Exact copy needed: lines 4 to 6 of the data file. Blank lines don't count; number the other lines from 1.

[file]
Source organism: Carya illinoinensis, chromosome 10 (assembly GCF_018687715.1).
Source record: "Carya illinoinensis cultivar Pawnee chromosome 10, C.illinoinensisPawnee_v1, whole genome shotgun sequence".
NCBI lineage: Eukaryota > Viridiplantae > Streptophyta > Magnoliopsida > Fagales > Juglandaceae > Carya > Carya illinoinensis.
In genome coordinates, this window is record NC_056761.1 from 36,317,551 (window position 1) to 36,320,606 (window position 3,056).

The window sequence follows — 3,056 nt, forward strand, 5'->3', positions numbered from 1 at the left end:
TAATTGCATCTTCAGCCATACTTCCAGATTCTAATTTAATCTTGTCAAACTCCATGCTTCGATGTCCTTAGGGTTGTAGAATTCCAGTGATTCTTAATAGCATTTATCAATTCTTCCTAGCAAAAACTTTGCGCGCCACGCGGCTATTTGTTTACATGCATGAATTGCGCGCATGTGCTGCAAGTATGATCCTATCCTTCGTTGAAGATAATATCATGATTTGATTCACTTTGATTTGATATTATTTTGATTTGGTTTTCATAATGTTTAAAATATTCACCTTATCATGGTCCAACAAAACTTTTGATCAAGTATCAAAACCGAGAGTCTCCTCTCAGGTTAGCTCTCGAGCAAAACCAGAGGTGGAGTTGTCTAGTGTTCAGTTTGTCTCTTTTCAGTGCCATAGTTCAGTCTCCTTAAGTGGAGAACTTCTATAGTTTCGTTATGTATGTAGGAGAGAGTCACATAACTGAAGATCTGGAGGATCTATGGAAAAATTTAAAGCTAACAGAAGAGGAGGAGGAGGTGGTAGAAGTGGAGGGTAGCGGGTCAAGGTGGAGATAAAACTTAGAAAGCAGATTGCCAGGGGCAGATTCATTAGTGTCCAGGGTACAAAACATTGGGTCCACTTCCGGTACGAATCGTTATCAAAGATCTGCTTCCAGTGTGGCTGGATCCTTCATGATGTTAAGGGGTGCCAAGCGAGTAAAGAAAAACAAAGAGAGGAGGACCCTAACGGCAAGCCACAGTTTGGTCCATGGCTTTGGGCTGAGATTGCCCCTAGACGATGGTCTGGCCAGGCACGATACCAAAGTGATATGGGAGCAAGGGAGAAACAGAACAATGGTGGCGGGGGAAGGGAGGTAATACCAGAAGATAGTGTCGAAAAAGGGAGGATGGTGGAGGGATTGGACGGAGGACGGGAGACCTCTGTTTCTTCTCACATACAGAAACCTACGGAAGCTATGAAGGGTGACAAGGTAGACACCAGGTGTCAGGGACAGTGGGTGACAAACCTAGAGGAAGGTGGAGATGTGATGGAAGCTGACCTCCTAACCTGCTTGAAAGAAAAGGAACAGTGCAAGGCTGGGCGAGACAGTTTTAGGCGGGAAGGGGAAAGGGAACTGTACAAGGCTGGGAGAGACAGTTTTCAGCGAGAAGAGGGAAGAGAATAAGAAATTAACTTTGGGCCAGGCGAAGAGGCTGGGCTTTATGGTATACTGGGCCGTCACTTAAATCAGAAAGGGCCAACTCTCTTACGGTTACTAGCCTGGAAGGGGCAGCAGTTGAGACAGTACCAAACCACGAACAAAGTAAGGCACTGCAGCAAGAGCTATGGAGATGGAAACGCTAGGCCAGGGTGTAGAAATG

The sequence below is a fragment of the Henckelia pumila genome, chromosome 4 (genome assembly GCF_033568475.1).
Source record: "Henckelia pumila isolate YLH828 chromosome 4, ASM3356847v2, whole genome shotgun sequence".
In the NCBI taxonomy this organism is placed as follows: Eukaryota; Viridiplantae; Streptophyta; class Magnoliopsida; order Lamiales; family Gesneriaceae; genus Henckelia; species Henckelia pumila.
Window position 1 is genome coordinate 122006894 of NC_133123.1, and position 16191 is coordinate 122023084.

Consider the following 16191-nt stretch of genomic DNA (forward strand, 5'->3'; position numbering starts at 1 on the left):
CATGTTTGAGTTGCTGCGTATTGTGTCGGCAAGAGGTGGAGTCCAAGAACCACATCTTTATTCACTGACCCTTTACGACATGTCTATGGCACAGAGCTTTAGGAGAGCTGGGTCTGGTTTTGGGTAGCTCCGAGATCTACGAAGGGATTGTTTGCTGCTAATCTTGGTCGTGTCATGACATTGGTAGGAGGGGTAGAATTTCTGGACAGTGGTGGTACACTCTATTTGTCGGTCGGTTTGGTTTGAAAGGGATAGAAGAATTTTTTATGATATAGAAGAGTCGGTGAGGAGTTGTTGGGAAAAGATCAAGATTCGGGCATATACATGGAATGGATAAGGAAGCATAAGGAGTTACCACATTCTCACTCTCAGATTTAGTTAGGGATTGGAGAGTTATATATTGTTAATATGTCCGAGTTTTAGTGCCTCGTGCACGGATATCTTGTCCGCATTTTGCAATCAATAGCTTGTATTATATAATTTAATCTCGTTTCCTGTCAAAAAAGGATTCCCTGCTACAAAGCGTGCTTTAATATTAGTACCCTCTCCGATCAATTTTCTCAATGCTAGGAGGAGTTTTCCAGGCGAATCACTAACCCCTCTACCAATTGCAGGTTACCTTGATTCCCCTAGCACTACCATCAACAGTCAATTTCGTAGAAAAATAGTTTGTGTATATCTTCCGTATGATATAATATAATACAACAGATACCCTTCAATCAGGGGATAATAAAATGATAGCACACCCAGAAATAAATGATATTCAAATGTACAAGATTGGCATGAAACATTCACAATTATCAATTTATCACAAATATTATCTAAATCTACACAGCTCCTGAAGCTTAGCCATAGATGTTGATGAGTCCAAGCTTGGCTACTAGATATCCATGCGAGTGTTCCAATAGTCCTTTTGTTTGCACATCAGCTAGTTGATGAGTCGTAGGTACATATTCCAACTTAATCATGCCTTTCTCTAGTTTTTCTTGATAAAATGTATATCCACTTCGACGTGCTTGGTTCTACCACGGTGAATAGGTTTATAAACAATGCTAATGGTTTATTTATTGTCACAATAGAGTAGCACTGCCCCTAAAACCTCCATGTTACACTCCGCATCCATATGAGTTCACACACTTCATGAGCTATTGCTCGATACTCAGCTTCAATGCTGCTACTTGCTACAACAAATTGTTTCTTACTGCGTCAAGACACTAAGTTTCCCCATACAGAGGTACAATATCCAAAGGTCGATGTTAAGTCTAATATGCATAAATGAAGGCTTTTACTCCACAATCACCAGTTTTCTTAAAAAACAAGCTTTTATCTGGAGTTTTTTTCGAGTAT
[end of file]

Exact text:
In genome coordinates, this window is record NC_056761.1 from 36,317,551 (window position 1) to 36,320,606 (window position 3,056).

The window sequence follows — 3,056 nt, forward strand, 5'->3', positions numbered from 1 at the left end:
TAATTGCATCTTCAGCCATACTTCCAGATTCTAATTTAATCTTGTCAAACTCCATGCTTCGATGTCCTTAGGGTTGTAGAATTCCAGTGATTCTTAATAGCATTTATCAATTCTTCCTAGCAAAAACTTTGCGCGCCACGCGGCTATTTGTTTACATGCATGAATTGCGCGCATGTGCTGCAAGTATGATCCTATCCTTCGTTGAAGATAATATCATGATTTGATTCACTTTGATTTGATATTATTTTGATTTGGTTTTCATAATGTTTAAAATATTCACCTTATCATGGTCCAACAAAACTTTTGATCAAGTATCAAAACCGAGAGTCTCCTCTCAGGTTAGCTCTCGAGCAAAACCAGAGGTGGAGTTGTCTAGTGTTCAGTTTGTCTCTTTTCAGTGCCATAGTTCAGTCTCCTTAAGTGGAGAACTTCTATAGTTTCGTTATGTATGTAGGAGAGAGTCACATAACTGAAGATCTGGAGGATCTATGGAAAAATTTAAAGCTAACAGAAGAGGAGGAGGAGGTGGTAGAAGTGGAGGGTAGCGGGTCAAGGTGGAGATAAAACTTAGAAAGCAGATTGCCAGGGGCAGATTCATTAGTGTCCAGGGTACAAAACATTGGGTCCACTTCCGGTACGAATCGTTATCAAAGATCTGCTTCCAGTGTGGCTGGATCCTTCATGATGTTAAGGGGTGCCAAGCGAGTAAAGAAAAACAAAGAGAGGAGGACCCTAACGGCAAGCCACAGTTTGGTCCATGGCTTTGGGCTGAGATTGCCCCTAGACGATGGTCTGGCCAGGCACGATACCAAAGTGATATGGGAGCAAGGGAGAAACAGAACAATGGTGGCGGGGGAAGGGAGGTAATACCAGAAGATAGTGTCGAAAAAGGGAGGATGGTGGAGGGATTGGACGGAGGACGGGAGACCTCTGTTTCTTCTCACATACAGAAACCTACGGAAGCTATGAAGGGTGACAAGGTAGACACCAGGTGTCAGGGACAGTGGGTGACAAACCTAGAGGAAGGTGGAGATGTGATGGAAGCTGACCTCCTAACCTGCTTGAAAGAAAAGGAACAGTGCAAGGCTGGGCGAGACAGTTTTAGGCGGGAAGGGGAAAGGGAACTGTACAAGGCTGGGAGAGACAGTTTTCAGCGAGAAGAGGGAAGAGAATAAGAAATTAACTTTGGGCCAGGCGAAGAGGCTGGGCTTTATGGTATACTGGGCCGTCACTTAAATCAGAAAGGGCCAACTCTCTTACGGTTACTAGCCTGGAAGGGGCAGCAGTTGAGACAGTACCAAACCACGAACAAAGTAAGGCACTGCAGCAAGAGCTATGGAGATGGAAACGCTAGGCCAGGGTGTAGAAATG